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Gibbisons still farming near Te Mata – 170-odd years on

He may live these days on a modest lifestyle block but there’s no mistaking Brian Gibbison’s a real man of the land: the trademark wide-brimmed hat, the take-no-nonsense manner in which he brings his dogs to heel – and the way he calls any family get-together or reunion a “round-up”.

Farming truly is in the lively 79-year-old’s blood. Down at the Pond Road entrance to his farmlet, through a gate to a paddock dominated by an impressive stand of chestnut trees Brian himself planted out, are the last one and a half acres he still owns of a 1500-acre block bought by his great great grandfather way back in the 1850s.

William Gibbison was among the first European settlers to buy land in the Raglan district, acquiring his block at Kauroa only three years after the Rev James Wallis set the ball rolling in buying several sections at the first Government land sale locally in mid-1852.

Yet though the Gibbison name is synonymous with the history of farming in the Te Mata Road area, and despite the fact Brian can rattle off the names of various locals like the Santoriks and Thomsons to whom he’s related, there are just three Gibbison entries in the current Raglan phone directory.

Aside from Brian there’s one for son Alan and his wife – they have a 100-acre farm further along towards Te Mata, though are frequently down country at Hinuera where Alan’s a logging contractor – and another for Brian’s niece Coralie.

Coralie, who’s in her early 50s and works as an IT specialist and project manager with Waikato Regional Council, may live on Government Road but like Brian has her roots in Kauroa Homestead, built by William Gibbison No 2 who was their great-grandfather and grandfather respectively.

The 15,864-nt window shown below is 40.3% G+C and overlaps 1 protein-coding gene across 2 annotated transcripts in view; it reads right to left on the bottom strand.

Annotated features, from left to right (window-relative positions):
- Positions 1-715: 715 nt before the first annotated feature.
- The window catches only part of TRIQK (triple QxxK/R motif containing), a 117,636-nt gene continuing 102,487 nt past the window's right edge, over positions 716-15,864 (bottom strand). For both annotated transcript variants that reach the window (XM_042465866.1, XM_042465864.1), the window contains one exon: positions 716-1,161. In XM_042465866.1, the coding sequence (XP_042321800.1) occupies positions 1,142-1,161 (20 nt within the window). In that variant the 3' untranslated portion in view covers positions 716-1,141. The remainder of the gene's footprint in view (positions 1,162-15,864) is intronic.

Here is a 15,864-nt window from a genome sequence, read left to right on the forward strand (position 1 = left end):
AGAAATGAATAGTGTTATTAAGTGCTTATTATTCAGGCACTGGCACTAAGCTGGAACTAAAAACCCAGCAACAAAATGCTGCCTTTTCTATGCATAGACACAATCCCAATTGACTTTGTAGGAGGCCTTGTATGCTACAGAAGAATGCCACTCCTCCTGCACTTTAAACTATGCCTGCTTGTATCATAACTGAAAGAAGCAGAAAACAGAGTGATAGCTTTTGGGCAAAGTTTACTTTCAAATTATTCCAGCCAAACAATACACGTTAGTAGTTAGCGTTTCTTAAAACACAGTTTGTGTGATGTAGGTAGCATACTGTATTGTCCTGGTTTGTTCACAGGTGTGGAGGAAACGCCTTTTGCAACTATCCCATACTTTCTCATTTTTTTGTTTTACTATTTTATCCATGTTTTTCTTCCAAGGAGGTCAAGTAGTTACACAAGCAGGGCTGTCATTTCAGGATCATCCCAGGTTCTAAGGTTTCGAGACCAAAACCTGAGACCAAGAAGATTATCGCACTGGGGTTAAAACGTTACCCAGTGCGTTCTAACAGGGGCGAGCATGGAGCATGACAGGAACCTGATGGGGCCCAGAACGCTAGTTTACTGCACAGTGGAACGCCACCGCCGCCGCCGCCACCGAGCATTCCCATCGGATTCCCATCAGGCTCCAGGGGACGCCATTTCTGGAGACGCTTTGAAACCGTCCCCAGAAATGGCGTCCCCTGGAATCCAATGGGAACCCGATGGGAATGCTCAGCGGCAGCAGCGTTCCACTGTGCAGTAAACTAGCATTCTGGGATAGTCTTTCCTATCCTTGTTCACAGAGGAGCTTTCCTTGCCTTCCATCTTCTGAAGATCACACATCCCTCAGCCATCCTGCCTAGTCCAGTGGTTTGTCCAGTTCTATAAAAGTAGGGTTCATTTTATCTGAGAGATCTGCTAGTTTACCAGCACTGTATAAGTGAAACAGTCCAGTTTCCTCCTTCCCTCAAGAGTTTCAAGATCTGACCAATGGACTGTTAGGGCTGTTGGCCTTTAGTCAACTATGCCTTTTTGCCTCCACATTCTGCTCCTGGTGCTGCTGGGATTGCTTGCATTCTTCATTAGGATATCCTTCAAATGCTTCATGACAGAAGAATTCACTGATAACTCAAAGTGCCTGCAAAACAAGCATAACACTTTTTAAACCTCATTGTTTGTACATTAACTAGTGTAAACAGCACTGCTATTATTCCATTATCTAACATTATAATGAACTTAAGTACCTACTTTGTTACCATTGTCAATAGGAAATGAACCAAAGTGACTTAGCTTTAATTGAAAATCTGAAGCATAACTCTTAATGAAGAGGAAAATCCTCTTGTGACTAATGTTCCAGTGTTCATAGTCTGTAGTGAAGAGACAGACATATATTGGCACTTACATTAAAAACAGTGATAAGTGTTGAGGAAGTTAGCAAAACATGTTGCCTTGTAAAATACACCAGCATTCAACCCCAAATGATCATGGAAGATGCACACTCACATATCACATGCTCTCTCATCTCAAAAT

“I lived there until I was about five,” Coralie recalls of the homestead her uncle had grown up in earlier and who’d lived back there at times until it was razed in the mid-1960s, being somewhat “rickety”. All Brian’s siblings – three brothers and five sisters – were also raised there and, like him, born at the then Raglan maternity hospital.

There was a Kauroa School nearby for a time, where Brian remembers going for about six months in 1940 as a five year old. The school building was then moved to Raglan Area School, where it still stands and is known as the Kauroa block, and Brian went with it into town for the rest of his education.

“Farming was the only thing I ever thought about,” he recalls. “I wasn’t very interested in school, it was drudgery – though I do remember getting excellent for art one year (artistic talent runs in the family; one of Brian’s sisters is leading Hamilton painter Joan Fear).”

He remembers his mother Jessie telling him he could leave school at 15. “I don’t approve but I suppose you’ll have to, you’re needed on the farm,” she conceded.

Years later when Coralie too went to Raglan Area School, the Pond Road kids were always the last each morning to get on the bus – which began its run at Ruapuke – and “all the cousins” were already aboard.